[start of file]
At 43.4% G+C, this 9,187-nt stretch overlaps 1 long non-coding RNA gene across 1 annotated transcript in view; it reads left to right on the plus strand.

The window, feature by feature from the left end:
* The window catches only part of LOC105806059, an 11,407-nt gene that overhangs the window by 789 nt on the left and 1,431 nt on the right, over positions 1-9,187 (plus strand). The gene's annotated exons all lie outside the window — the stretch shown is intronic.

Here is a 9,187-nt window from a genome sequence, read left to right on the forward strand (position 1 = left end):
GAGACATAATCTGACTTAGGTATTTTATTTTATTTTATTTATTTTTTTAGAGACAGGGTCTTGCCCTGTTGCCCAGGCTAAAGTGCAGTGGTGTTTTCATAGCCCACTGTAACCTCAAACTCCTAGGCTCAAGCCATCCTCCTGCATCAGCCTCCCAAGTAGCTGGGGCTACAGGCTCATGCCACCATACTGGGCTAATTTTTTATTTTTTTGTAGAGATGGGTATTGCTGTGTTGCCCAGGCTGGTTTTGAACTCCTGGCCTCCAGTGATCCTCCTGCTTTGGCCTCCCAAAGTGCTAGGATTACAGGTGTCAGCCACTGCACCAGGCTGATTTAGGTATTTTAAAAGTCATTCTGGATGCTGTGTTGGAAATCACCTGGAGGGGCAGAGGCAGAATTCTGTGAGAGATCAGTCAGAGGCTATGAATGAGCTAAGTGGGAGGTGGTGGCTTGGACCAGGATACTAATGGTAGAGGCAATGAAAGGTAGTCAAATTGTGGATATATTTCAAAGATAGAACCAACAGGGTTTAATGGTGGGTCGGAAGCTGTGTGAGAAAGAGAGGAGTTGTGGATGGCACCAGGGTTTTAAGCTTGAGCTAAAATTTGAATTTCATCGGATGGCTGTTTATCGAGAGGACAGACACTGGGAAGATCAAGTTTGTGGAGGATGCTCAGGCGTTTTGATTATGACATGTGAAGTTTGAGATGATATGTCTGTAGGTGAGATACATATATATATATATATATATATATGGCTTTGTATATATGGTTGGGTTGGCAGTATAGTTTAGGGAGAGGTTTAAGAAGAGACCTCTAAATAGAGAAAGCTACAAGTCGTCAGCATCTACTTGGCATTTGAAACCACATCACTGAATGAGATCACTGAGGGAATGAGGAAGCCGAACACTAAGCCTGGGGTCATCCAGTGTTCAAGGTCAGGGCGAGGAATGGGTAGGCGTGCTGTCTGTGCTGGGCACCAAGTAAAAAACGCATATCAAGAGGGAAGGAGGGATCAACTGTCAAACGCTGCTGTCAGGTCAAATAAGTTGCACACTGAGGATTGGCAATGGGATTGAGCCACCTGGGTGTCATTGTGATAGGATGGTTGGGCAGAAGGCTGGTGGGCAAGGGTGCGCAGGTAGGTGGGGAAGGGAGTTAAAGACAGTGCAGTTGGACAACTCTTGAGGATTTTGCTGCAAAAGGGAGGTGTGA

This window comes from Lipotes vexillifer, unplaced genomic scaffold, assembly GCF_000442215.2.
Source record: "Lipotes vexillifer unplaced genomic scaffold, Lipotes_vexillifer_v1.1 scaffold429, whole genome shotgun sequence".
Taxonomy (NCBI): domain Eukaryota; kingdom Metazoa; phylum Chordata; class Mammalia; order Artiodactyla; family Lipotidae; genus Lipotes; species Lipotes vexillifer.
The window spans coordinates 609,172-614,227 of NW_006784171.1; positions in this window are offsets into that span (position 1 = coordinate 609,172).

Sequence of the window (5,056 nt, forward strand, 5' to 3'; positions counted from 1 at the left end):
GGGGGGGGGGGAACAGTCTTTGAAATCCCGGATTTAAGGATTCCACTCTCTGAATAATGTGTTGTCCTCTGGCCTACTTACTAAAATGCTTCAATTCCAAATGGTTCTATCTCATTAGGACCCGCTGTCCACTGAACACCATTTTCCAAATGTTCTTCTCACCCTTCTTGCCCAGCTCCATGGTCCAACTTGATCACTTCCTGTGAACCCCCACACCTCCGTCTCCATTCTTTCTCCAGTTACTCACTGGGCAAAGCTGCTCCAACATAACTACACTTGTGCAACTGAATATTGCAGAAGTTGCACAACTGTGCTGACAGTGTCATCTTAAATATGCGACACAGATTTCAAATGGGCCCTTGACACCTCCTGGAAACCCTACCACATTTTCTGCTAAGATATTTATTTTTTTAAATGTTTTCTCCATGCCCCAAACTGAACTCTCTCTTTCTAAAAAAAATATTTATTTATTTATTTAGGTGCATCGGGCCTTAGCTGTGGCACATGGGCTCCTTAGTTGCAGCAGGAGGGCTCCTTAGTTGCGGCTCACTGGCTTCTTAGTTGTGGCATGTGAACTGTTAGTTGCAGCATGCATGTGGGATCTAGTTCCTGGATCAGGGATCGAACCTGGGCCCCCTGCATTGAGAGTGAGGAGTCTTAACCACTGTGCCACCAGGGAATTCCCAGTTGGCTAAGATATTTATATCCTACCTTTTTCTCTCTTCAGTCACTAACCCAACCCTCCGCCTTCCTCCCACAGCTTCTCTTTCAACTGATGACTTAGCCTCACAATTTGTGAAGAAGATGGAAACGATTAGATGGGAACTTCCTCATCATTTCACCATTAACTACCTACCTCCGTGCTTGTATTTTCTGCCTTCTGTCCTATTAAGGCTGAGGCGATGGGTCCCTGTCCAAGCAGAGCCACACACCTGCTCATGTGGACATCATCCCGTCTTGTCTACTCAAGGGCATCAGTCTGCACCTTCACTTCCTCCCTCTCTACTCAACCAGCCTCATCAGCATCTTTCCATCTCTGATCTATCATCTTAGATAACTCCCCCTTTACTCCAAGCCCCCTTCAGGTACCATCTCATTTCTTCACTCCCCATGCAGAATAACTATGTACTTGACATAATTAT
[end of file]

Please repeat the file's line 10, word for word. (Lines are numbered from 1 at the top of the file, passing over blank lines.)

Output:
Sequence of the window (5,056 nt, forward strand, 5' to 3'; positions counted from 1 at the left end):